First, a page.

• Sin #1 – Elimilech decides to move his family out of the Promised Land to the land of Moab because of the severe famine in the land.

Herbert Lockyer says – “If the famine was a judgment upon the nation, Elimelech should have repented, tried to have helped his fellow countrymen back to God and prayed for the removal of the scourge.”

Elimilech’s name meant “My God is King” but he was like everyone else in the time of the judges – he did what was right in his own eyes. To him it was best to move where there was no famine instead of trusting God in the midst of the famine. If God had truly been his king, he would’ve stayed put in Bethlehem – the House of Bread. Moabites were distant relatives of the Israelites who did not greet or help them when they entered the Promised Land. They were not friends.

  • Sin #2 – Israelites were not supposed to intermarry with foreign women who would lead them away from their faith in God. Naomi’s sons Mahlon and Chilion both break God’s law and take foreign wives. Naomi and her family should’ve known better but Mosaic laws were ignored during the times of the judges.


Just let the magnitude of what happens to Naomi sink in for a moment as you read these verses:

Naomi’s husband Elimelech died, and she was left with her two sons.  Her sons took Moabite women as their wives: one was named Orpah and the second was named Ruth. After they lived in Moab about 10 years, both Mahlon and Chilion also died, and Naomi was left without her two children and without her husband.
Ruth 1:3-5

I believe God wants to bless us. I also believe that when we disobey Him, it ties His Hands. He’s holy. He can’t bless us if we’re deliberately sinning against Him. We might succeed for a time – Naomi spent 10 years in Moab – but ultimately we will fail when we are walking outside the will of God. God will do whatever it takes to turn us around and get our attention. Even if it means stripping us of everything that we love.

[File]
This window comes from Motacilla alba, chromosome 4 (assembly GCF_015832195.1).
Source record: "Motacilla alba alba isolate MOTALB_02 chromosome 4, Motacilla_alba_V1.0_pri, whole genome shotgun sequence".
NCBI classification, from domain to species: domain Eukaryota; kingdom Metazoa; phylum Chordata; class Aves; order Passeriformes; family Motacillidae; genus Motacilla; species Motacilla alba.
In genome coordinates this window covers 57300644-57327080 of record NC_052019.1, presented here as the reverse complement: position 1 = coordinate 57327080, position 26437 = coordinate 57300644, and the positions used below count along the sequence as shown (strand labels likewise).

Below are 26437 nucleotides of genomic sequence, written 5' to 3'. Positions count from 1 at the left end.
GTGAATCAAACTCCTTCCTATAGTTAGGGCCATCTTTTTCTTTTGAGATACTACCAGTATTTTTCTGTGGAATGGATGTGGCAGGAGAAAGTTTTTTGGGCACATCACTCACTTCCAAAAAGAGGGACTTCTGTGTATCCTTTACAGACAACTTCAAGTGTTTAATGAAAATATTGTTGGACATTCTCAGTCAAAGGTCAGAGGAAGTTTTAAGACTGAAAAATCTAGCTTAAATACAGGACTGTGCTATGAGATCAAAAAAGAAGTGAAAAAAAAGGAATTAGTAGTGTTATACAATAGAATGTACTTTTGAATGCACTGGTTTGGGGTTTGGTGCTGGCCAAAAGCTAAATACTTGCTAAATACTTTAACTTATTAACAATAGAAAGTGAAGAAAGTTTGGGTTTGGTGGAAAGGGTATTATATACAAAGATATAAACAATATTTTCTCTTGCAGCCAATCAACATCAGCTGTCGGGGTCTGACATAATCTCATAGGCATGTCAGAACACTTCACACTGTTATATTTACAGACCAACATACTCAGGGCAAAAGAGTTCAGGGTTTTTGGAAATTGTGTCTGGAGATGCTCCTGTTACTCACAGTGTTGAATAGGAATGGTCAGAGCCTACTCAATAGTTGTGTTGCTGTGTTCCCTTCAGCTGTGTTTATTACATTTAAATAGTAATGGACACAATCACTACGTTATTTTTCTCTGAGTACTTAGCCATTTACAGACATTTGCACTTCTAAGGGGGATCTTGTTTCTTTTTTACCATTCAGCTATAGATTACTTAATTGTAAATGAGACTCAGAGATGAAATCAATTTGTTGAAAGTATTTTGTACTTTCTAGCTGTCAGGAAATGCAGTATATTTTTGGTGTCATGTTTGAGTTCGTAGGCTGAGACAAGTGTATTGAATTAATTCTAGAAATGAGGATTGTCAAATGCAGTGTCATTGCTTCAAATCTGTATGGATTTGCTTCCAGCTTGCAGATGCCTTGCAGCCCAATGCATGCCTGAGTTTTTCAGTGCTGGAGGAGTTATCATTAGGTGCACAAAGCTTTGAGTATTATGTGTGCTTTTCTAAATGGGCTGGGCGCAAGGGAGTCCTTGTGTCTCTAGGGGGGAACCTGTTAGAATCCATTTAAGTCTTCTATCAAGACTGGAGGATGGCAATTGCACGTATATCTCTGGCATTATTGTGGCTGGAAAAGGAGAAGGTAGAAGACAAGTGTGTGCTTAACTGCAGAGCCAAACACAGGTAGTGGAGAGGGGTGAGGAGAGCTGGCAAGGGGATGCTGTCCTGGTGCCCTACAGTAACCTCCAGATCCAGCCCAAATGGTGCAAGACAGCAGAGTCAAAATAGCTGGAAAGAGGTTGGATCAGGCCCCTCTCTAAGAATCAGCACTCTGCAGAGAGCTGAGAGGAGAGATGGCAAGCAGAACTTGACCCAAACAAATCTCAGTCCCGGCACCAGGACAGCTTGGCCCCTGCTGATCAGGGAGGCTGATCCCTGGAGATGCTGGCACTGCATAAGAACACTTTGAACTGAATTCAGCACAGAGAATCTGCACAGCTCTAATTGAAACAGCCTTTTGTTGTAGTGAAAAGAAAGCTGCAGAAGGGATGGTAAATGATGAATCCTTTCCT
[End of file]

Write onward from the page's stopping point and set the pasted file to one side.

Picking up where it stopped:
Many times, I have prayed with a woman like Naomi – a woman who is struggling with depression, anxiety, feeling like God is not answering her prayers. There’s usually a lot of tears. Almost every time after I lift her up in prayer, when we sit and talk, that’s when it comes out. She is deliberately sinning against God – breaking one of his commandments – usually to get her own way. It breaks my heart. I want to shake her and say, “Stop disobeying God! Your prayers won’t be answered until you get right with Him.”

Even though we currently live in the “age of grace,” I believe the principles found in Deuteronomy 11:26-28 still stand. God said in the Old Testament: If you believe and obey then I will bless you, if you don’t, then I will curse you. There’s corroboration in the New Testament – Jesus said: “If you love me, you will do what I command.” (A disclaimer here – I don’t think believing and obeying means you’ll have a “perfect” life and get everything you want. God knows what’s best for you and His blessings sometimes come in odd packages, like pain.)